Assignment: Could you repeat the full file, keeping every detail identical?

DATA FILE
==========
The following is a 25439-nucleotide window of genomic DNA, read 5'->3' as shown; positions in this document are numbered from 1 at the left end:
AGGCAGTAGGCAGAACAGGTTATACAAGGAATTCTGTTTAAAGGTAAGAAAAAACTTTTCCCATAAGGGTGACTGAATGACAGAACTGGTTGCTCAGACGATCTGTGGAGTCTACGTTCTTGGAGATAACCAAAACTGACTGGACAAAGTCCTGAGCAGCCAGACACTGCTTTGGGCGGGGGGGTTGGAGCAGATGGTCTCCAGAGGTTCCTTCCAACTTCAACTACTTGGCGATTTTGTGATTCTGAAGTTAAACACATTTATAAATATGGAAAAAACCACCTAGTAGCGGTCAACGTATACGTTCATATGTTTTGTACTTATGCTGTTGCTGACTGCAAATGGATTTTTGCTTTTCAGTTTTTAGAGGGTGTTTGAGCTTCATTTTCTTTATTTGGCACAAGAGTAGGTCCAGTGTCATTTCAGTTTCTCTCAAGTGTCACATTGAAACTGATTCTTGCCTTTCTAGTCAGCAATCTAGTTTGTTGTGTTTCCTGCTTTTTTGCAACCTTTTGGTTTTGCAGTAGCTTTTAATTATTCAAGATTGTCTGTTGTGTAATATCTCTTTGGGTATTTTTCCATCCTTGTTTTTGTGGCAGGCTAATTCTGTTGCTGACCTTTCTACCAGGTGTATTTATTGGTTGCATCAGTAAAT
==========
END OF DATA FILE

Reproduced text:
The following is a 25439-nucleotide window of genomic DNA, read 5'->3' as shown; positions in this document are numbered from 1 at the left end:
AGGCAGTAGGCAGAACAGGTTATACAAGGAATTCTGTTTAAAGGTAAGAAAAAACTTTTCCCATAAGGGTGACTGAATGACAGAACTGGTTGCTCAGACGATCTGTGGAGTCTACGTTCTTGGAGATAACCAAAACTGACTGGACAAAGTCCTGAGCAGCCAGACACTGCTTTGGGCGGGGGGGTTGGAGCAGATGGTCTCCAGAGGTTCCTTCCAACTTCAACTACTTGGCGATTTTGTGATTCTGAAGTTAAACACATTTATAAATATGGAAAAAACCACCTAGTAGCGGTCAACGTATACGTTCATATGTTTTGTACTTATGCTGTTGCTGACTGCAAATGGATTTTTGCTTTTCAGTTTTTAGAGGGTGTTTGAGCTTCATTTTCTTTATTTGGCACAAGAGTAGGTCCAGTGTCATTTCAGTTTCTCTCAAGTGTCACATTGAAACTGATTCTTGCCTTTCTAGTCAGCAATCTAGTTTGTTGTGTTTCCTGCTTTTTTGCAACCTTTTGGTTTTGCAGTAGCTTTTAATTATTCAAGATTGTCTGTTGTGTAATATCTCTTTGGGTATTTTTCCATCCTTGTTTTTGTGGCAGGCTAATTCTGTTGCTGACCTTTCTACCAGGTGTATTTATTGGTTGCATCAGTAAAT